Because your credit utilization can vary from month to month, so can your credit score. Lowering your credit utilization ratio can improve your credit score, in some cases significantly, but it could be a few weeks before you see the difference. It depends on when you made your payment and when your credit card issuer reported your updated balance and payment information to the credit bureaus.
Credit card companies usually only report to the credit bureaus once at the end of your billing cycle. If you pay off your balance a few weeks earlier, your credit utilization ratio may technically go down, but the credit bureaus won't know about this right away. This is something to bear in mind if you're trying to lower your credit utilization ratio to apply for a new loan or credit card. Wait at least until the end of the billing cycle following your payment before you apply to be sure that your credit score is accurate.
How to improve your credit utilization ratio
Lowering your credit utilization ratio is much easier and quicker than influencing the other factors that impact your credit score, like your payment history and average account age. Here are some things you can do to keep your ratio as low as possible:
- Reduce the amount of money you charge each month: This is the simplest way to reduce your credit utilization ratio and is a smart move if you've been known to carry a balance. It may not appeal to everybody because it potentially limits the amount of credit card rewards they can earn. If your credit utilization ratio is high only on a single card, try redistributing the amount you charge to each card to keep all your ratios under 30%.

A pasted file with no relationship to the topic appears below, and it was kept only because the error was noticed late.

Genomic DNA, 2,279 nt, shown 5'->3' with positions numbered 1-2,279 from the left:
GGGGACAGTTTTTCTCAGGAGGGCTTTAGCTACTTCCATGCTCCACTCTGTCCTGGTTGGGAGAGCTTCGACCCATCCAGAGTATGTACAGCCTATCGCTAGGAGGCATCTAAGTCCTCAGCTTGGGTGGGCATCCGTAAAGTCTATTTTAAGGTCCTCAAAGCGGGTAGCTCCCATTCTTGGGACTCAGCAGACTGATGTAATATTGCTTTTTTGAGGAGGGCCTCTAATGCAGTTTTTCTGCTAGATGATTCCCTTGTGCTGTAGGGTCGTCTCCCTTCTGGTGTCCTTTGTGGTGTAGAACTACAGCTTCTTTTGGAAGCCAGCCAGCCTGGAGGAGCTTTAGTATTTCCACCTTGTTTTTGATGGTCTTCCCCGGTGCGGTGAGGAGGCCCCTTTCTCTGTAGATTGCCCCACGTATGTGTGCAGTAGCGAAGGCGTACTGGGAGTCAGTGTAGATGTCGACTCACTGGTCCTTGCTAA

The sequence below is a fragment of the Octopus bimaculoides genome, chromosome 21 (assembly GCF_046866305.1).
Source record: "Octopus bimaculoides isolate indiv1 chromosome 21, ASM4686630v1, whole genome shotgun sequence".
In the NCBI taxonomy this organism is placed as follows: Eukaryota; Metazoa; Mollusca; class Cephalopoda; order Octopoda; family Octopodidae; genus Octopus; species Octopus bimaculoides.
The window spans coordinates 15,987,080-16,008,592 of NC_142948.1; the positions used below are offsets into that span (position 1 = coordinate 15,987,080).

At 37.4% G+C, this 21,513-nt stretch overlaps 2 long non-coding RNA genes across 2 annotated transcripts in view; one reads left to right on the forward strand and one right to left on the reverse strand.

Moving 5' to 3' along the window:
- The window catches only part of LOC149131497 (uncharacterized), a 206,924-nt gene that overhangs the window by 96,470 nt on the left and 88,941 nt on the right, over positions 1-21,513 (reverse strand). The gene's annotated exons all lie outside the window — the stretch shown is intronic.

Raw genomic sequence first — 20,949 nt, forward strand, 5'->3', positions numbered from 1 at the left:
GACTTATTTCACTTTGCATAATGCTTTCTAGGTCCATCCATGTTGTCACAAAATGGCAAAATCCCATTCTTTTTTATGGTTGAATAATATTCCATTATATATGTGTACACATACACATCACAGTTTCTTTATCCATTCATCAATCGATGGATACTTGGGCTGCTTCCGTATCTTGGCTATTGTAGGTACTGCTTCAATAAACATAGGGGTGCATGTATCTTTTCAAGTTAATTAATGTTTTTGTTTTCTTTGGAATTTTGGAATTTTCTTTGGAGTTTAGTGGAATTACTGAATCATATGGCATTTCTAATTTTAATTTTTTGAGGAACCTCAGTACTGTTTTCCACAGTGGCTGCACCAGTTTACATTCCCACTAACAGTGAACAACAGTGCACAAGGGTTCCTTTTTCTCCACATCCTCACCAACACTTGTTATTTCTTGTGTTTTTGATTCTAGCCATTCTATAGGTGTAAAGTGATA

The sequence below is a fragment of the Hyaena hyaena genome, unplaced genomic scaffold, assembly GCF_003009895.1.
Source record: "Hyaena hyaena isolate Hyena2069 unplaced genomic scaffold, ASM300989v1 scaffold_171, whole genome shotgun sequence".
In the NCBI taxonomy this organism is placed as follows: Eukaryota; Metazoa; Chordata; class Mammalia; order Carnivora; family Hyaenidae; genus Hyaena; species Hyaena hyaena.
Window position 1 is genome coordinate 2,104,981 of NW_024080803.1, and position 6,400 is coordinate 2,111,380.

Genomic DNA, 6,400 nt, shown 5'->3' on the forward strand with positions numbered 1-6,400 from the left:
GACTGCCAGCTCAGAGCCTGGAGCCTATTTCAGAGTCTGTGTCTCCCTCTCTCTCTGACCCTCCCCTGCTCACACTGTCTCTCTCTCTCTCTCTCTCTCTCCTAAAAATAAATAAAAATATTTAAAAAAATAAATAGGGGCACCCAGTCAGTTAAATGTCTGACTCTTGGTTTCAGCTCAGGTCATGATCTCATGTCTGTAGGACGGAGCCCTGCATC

- Request a credit limit increase: If your credit limit goes up, your credit utilization ratio automatically goes down because you will be using less of your available credit -- assuming you don't increase your spending accordingly. Reach out to your card issuer and request a credit limit increase. Many now enable you to make this request online. Your issuer may ask for updated income information to help make its decision and it might make a hard inquiry into your credit report. This will lower your score by a few points, but if you're approved for the credit limit increase, the boost you'll get from lowering your credit utilization ratio will more than make up for it.
If you're denied a credit limit increase, wait a few months before requesting one again. Your card issuer is likely to be annoyed if you're constantly pestering it for an increase, and constant hard inquiries can take a toll on your credit score over time. Work at improving the other aspects of your credit, like your payment history, before applying again.
- Pay off your credit card balance before the end of the billing cycle or make two payments per month: This is another way you can lower your credit utilization ratio. Remember, the credit bureaus only see the final balance your card issuer reports to them at the end of each billing cycle. You can take advantage of this reporting delay to spend more money without adversely affecting your credit utilization ratio. Paying halfway through the month and then again at the end of it will make it appear as if you only spend a fraction of what you actually did. This strategy only works if you have the money to pay back what you owe.
- Consider a personal loan: If you're carrying a balance from month to month and you just can't seem to pay it down, try taking out a personal loan to get rid of your credit card debt. This will get you a predictable monthly payment and possibly a lower interest rate than what you were paying on your credit cards. It'll also lower your credit utilization ratio, but you must avoid the temptation to run up more debt on your card or you'll defeat the purpose.
Your credit utilization ratio is an important measure of your financial responsibility and it's relatively easy to control. Figure out what your credit utilization ratio is on each of your credit cards (and overall) and try some of the above tips if you need to to get yours under 30%.